Rising sea levels threaten septic systems in the South

Rising sea levels are causing septic system failures in South Florida, posing significant health and environmental risks.

Brady Dennis, Kevin Crowe, and John Muyskens report for The Washington Post.


In short:

  • Flooding and malfunctioning septic systems are common in Miami neighborhoods, contaminating waterways with untreated sewage.
  • Sea levels in the South have risen significantly, pushing groundwater higher and compromising septic system functionality.
  • Miami-Dade County is investing heavily to replace septic systems with municipal sewer connections, a costly and extensive project.

Key quote:

“These are ticking time bombs under the ground that, when they fail, will pollute.”

— Andrew Wunderley, executive director of the nonprofit Charleston Waterkeeper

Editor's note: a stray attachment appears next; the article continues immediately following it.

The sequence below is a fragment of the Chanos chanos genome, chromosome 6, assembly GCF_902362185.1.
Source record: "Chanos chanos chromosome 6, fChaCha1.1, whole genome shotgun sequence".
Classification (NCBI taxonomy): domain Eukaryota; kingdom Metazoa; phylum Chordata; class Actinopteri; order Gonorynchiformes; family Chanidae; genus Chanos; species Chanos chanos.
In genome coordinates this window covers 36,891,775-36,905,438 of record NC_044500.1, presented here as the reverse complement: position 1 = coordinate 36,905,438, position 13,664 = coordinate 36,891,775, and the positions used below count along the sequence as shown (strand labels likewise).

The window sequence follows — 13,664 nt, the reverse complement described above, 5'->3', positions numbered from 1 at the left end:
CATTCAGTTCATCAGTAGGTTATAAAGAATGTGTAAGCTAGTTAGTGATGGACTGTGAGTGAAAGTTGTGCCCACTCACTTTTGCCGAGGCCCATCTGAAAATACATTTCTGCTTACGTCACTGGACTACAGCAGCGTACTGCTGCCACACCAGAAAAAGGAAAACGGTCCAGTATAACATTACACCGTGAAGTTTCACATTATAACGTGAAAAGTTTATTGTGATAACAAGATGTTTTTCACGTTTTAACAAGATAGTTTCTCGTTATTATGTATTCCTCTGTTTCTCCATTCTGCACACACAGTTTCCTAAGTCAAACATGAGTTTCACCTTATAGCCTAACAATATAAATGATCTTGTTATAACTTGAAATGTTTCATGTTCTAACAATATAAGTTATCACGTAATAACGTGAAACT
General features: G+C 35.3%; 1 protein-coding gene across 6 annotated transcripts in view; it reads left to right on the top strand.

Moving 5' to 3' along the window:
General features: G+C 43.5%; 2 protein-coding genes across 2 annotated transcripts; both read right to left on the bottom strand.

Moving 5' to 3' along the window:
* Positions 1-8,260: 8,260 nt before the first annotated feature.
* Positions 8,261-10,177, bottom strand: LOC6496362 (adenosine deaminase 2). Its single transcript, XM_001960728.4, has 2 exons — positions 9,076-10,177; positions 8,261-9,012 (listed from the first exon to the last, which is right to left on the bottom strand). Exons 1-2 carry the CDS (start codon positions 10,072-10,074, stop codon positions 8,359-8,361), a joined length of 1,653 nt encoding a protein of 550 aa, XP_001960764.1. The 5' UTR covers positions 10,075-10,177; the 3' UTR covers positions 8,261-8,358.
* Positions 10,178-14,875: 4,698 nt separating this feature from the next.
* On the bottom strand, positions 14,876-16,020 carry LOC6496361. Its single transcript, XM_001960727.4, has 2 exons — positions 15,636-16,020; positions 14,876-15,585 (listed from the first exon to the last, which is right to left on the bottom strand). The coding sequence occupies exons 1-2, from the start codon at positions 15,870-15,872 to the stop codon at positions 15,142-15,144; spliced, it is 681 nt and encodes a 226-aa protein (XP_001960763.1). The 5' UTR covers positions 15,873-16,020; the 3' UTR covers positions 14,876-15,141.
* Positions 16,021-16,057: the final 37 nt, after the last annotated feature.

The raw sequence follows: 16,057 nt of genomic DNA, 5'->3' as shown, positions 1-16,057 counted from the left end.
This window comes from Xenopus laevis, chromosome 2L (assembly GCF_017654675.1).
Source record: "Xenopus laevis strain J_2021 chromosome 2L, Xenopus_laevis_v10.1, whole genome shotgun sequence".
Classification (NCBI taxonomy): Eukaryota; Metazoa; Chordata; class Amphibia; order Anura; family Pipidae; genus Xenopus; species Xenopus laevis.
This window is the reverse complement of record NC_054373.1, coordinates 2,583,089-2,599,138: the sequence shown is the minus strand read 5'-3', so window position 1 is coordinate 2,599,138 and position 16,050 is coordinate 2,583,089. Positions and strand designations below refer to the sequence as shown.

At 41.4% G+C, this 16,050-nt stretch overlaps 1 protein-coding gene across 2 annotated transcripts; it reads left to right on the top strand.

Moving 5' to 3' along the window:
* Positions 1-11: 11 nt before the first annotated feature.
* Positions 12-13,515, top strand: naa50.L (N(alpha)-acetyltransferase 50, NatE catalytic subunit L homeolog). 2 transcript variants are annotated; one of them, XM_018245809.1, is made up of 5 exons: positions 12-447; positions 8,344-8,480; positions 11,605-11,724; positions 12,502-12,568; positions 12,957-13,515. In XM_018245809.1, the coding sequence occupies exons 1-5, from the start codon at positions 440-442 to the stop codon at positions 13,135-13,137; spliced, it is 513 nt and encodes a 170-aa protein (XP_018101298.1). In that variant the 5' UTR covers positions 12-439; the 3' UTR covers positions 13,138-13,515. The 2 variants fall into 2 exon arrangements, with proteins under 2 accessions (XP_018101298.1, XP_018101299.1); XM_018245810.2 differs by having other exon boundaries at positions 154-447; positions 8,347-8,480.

Why this matters:

Septic systems, which manage waste from homes and businesses not connected to centralized sewer systems, are designed to treat and disperse wastewater safely into the ground. However, with the water table rising due to climate change, these systems are increasingly unable to function properly. When groundwater levels rise, they can inundate the drain fields of septic systems, causing untreated or partially treated sewage to back up into homes or, worse, leach into the environment.

Be sure to read: What happens when you flush?

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Voter support for environmental policies is waning due to rising economic concerns, jeopardizing climate change initiatives.

The Editorial Board writes for The Washington Post.

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